Aphids inflict inconvenience and damage for both farmers and home gardeners.
Releasing ladybugs, which prey on aphids, is an effective and eco-friendly means of combating aphids.
However, the use of ladybugs for biological control isn’t always the best option, especially in open or outdoor growing spaces where insects can take flight when they want to.
Aphids are aware and afraid of ladybugs, so researchers at Penn State University took advantage of that fear to drive away pests by employing ladybug odor.
A prior study found that aphids show physiological responses to the presence of ladybugs. This includes vacating areas where ladybugs are present, lowering their reproductive rate, and sometimes, creating wings to fly away.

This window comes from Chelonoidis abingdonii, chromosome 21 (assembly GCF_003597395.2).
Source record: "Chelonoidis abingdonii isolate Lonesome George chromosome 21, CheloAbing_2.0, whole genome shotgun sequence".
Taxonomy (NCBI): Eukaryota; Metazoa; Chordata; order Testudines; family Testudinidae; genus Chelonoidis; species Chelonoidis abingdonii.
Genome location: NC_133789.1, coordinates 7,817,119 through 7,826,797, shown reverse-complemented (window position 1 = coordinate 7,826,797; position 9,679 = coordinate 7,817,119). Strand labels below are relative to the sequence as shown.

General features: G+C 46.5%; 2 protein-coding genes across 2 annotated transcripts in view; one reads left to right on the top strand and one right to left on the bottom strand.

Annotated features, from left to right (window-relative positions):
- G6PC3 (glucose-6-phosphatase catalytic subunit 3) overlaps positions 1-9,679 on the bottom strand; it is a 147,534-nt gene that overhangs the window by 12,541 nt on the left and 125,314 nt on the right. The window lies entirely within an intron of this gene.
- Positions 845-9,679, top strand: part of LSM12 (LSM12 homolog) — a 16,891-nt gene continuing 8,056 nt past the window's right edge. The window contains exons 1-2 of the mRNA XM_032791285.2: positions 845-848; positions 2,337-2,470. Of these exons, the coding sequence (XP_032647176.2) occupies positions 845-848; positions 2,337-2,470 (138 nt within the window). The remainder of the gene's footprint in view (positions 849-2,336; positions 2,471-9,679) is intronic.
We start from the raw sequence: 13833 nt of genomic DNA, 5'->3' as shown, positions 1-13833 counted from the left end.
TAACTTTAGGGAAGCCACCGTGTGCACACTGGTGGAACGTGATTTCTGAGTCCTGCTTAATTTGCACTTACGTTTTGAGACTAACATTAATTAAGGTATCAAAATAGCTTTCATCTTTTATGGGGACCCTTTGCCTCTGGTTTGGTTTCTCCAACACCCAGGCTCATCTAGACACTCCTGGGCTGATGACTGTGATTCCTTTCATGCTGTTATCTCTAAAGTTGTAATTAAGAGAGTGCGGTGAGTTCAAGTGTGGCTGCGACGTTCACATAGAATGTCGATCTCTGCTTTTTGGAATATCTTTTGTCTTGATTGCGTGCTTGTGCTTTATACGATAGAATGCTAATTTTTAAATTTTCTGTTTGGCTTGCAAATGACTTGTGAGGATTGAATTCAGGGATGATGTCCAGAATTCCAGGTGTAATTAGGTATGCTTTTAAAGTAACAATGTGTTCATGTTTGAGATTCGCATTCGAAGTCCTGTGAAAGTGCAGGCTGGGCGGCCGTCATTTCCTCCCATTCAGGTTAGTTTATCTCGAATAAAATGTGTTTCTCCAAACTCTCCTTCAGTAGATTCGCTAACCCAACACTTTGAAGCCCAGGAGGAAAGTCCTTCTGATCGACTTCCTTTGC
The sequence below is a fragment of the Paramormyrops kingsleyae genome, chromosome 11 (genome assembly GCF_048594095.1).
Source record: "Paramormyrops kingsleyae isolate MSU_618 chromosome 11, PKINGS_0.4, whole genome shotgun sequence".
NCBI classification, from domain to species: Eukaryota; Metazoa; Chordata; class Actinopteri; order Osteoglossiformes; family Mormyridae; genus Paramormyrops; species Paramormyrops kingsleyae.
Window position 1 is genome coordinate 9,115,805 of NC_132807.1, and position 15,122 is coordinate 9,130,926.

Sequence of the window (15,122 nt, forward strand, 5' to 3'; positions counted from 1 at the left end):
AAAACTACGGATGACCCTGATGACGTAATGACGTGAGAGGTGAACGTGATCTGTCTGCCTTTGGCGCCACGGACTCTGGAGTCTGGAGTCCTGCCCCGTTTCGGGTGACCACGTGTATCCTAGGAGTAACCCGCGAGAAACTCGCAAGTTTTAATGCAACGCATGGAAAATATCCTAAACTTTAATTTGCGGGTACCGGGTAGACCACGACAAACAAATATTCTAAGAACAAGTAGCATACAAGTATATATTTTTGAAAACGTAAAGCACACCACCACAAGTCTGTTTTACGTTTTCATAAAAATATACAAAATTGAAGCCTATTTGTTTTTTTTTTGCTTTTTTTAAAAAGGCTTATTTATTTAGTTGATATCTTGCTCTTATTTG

Aphids use their sense of smell to track ladybugs. This drove Sara Hermann, lead author of the study, to find out exactly what odor of a ladybug delivers a strong response to the aphids.
After exposing the aphids to several compounds or scents released by ladybugs, Hermann revealed that pests showed the highest sensitivity to methoxypyrazines.
Using the collected data, the researchers then created a diffuser that could spread the ladybug odor. The field testing is currently being conducted.
This approach could be a new way to get rid of pests without needing to keep ladybugs around.